Published in Taipei Times, April, 1st, 2017
Original link: http://www.taipeitimes.com/News/editorials/archives/2017/04/01/2003667845
Risky cross-strait misperceptions
By Eric Chiou 邱奕宏 /
Sat, Apr 01, 2017 – Page 8
China’s detention of Taiwanese human rights advocate Lee Ming-che (李明哲) can be viewed as a blunt retaliation against Taiwan’s detention early last month of Chinese former student Zhou Hongxu (周泓旭) on suspicion of recruiting officials for a spy ring. Due to the lack of direct communication and mounting misperceptions on both sides, relations across the Taiwan Strait have gradually headed into a vicious spiral.
Since President Tsai Ing-wen’s (蔡英文) inauguration in May last year, relations between Taiwan and China have plunged into a deep quagmire of “cold peace,” distinct from the “warm peace” during former president Ma Ying-jeou’s (馬英九) terms.
From Beijing’s perspective, this dramatic conversion can be attributed to the new administration’s refusal to recognize the so-called “1992 consensus,” which is highly regarded by Beijing as the foundation of maintaining peaceful cross-strait relations.
From Taipei’s viewpoint, with the latest mandate of the people, the Tsai administration has few reasons to uphold the “flawed and fabricated” consensus between the Chinese Nationalist Party (KMT) and the Chinese Communist Party.
Since Taiwanese broadly believe that cross-strait relations during the Ma administration resulted in overdependence on China, it was necessary for the Tsai administration to adjust its China policy in response to the expectations of its electorate.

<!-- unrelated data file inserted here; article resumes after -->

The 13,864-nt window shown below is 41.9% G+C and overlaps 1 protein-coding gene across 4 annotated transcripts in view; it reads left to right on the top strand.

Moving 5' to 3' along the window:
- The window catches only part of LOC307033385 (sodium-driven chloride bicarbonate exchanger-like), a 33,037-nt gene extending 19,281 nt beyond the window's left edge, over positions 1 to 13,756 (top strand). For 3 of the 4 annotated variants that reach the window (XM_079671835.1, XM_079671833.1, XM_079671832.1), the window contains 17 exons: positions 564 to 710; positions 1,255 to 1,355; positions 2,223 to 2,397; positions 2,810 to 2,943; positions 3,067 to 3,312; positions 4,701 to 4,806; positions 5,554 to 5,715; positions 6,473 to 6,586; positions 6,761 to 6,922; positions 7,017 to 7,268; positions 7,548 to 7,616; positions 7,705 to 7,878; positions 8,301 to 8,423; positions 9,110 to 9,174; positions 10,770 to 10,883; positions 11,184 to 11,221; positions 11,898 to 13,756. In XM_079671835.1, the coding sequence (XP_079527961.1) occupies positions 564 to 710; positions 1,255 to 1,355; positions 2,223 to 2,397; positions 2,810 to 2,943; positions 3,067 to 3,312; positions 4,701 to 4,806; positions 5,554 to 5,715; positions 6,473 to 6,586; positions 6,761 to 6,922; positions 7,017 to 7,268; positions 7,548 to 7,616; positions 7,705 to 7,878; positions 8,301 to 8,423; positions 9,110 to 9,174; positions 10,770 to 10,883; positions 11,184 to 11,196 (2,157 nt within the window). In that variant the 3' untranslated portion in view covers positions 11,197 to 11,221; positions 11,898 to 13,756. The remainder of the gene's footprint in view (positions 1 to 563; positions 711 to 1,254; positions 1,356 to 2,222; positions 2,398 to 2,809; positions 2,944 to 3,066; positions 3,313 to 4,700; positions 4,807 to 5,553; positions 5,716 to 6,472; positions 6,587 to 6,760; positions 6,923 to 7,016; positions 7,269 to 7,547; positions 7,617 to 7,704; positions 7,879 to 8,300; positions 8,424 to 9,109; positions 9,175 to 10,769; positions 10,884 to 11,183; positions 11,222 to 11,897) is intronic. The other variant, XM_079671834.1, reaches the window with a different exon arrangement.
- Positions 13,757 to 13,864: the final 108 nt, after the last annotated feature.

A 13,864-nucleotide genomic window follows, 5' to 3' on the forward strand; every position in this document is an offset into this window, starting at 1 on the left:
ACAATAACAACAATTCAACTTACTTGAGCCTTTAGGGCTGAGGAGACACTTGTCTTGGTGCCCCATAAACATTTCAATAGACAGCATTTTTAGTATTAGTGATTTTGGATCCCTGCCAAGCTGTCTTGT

Due to different understanding of each other’s behavior, political friction between Taipei and Beijing becomes inevitable. Irrefutably, lack of mutual trust between political leaders on the two sides has made relations increasingly fragile. Any reckless rhetoric and policies by one side might easily be misinterpreted as malicious and hostile behavior by the other.
Since peaceful, stable and sustainable relations are beneficial for both sides, leaders must sagaciously manage any flash points of conflict, while preventing any remarks and policies that could be perceived as provocative in the eyes of the other.
Most importantly, political leaders in Taipei and Beijing should devote more efforts toward facilitating empathic understanding, while doing their best to minimize the risks of foolhardy policies due to misperception of their counterpart’s behaviors. After all, the accumulation of misperceptions would eventually lead to an irreversible self-fulfilling prophecy, which would not only distort decisionmakers’ comprehension of their counterpart’s intentions, but could also trigger catastrophic consequences that neither side wants.
The hazards afforded by misperceptions are especially pervasive and precarious in today’s delicate relations. Its crucial effect lies in its ability to twist or conceal reality to mislead political leaders into making flawed decisions.